Current Affairs

Scots minister in gay blessing storm

Christopher Hayes February 12, 2007
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The Church of Scotland faces widespread division after a minister announced she would use her church to bless same-sex civil partnerships.

Aberdeenshire minister the Rev Kim Cran will risk the possibility of disciplinary action in order to bless four homosexual couples, has reported.

Last year the Church of Scotland’s local branches, the presbyteries, voted to reject a declaration that would allow clerics to conduct ceremonies without fear of punishment.

Traditionalists, who fear that division over homosexuality would further weaken Presbyterianism’s influence in Scotland, have condemned the move warning that it risks splitting the Church.

Rev Ian Watson, secretary of the evangelical group Forward Together, told “to go ahead and mark a civil partnership with a religious ceremony shows contempt for the mind of the Church.”

Current legislation permits designated registrars to conduct civil partnerships but specifically bars churches from hosting them.

However, some couples have approached clerics to give their union church approval.

Cran has revealed that she has been asked to bless partnerships:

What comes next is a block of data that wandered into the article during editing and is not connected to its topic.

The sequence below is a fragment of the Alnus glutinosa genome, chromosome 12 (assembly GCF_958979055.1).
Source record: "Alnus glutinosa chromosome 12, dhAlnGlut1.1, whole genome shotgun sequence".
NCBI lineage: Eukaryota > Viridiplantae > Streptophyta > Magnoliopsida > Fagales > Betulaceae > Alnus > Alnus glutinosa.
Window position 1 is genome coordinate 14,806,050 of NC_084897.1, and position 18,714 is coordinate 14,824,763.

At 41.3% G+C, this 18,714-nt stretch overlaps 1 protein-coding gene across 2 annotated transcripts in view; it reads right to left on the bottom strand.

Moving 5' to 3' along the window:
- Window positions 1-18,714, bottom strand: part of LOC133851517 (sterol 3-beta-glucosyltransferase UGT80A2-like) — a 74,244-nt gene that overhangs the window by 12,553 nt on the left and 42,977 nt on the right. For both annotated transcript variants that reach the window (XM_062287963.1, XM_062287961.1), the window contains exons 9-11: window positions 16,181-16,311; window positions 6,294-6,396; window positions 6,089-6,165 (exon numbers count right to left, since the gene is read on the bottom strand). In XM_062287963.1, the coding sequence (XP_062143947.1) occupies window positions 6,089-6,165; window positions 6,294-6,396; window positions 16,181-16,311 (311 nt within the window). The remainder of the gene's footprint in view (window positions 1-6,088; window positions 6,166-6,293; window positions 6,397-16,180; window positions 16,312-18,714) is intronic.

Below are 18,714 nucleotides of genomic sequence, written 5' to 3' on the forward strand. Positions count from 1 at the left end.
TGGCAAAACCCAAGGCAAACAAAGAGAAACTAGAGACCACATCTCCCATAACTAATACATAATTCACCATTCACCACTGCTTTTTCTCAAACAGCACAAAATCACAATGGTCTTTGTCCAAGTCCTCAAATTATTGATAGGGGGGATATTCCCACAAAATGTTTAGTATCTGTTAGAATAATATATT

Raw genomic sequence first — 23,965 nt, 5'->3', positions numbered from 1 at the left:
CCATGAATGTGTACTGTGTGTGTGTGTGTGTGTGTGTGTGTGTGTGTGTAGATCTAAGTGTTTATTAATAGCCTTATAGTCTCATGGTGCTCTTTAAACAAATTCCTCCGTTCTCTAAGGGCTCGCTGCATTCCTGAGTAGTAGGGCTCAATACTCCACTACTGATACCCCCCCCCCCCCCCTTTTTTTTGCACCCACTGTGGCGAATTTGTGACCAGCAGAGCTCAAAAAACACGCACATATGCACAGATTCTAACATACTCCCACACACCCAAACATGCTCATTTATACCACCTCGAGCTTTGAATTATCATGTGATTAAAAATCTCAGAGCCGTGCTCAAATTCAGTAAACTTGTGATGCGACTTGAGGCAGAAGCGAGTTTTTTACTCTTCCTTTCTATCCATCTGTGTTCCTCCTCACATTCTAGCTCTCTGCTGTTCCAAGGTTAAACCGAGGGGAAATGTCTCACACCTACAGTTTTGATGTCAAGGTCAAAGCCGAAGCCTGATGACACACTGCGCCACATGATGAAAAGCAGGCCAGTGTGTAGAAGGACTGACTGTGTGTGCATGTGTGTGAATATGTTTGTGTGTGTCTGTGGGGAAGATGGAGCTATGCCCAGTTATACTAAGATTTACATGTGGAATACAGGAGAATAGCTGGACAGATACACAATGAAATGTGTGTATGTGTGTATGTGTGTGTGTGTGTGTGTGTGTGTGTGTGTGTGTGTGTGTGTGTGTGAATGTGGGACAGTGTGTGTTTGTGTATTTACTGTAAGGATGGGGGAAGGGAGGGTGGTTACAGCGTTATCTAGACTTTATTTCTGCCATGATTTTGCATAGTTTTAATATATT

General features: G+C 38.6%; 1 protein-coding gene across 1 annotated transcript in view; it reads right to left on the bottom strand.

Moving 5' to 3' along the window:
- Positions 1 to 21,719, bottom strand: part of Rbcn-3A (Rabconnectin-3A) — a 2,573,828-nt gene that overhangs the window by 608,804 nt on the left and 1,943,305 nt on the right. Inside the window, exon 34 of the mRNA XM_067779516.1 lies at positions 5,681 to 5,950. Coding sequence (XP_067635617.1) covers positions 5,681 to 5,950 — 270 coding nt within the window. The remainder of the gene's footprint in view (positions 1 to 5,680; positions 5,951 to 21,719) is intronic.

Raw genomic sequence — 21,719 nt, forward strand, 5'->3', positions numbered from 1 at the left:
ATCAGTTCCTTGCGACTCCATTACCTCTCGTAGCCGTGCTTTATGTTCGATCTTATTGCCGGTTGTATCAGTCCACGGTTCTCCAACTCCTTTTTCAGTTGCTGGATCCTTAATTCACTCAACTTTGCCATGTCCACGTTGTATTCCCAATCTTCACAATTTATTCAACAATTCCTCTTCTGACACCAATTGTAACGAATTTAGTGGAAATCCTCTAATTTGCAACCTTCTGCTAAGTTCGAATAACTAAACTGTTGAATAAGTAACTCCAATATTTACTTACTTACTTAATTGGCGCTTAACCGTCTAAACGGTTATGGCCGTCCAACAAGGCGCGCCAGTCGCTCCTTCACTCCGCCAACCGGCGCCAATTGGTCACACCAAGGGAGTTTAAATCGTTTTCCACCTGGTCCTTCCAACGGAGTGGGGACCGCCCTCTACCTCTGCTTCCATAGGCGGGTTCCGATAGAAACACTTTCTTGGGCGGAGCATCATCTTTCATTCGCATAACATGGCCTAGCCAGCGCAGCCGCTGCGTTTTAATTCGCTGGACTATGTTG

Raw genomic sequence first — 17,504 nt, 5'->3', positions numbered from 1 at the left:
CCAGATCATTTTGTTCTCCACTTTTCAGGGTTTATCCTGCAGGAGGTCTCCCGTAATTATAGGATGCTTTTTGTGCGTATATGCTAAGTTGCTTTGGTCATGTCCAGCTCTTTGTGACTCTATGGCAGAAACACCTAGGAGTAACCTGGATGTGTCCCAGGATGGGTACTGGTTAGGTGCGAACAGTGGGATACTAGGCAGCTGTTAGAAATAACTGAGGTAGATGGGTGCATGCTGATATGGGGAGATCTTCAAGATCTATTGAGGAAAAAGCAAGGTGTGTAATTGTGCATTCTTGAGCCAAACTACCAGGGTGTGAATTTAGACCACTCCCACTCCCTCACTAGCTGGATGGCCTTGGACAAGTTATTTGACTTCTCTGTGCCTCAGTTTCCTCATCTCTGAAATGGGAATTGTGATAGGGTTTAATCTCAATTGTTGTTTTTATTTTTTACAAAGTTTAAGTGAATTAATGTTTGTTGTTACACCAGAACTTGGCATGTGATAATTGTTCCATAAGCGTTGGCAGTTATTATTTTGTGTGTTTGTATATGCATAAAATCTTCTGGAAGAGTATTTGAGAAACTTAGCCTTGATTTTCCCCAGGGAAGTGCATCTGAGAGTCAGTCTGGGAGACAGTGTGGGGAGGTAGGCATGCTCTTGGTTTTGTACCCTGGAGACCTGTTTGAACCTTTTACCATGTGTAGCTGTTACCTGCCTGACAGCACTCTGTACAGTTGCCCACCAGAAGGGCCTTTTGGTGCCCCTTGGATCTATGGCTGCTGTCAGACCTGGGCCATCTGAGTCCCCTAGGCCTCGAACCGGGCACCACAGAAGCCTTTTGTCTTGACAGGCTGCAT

“As a parish minister, I have been approached by four couples, and I have the four dates in the diary for later this year. I plan to conduct the ceremonies,” she said.

A ruling permitting clerics from blessing civil unions without punishment was rejected last year by the Church’s General Assembly.

Around 80% of Scotland’s local presbyteries rejected the ruling, paving the way for disciplinary action should a complaint be made about a church-based civil union ceremony.

Cran, the minister of the chapel of Garioch and Blairdaff, in the Presbytery of Gordon, has previously argued that same-sex couples should be allowed to receive blessing from ministers.

“My views on this matter are well known. I believe in an open and inclusive church which does not turn people away,” she said.

Legal experts have suggested that ministers can avoid being disciplined even though the Declaratory Act has been rejected.

“From the point of view of writing rules and law, the overall effect [of not passing the Act] is that there is no effect on the rules. It will still basically be up to local presbyteries to decide,” a church spokesman told

Cran’s decision to go ahead with her ceremonies is likely to incite considerable debate over the issue of civil partnerships in Scotland.

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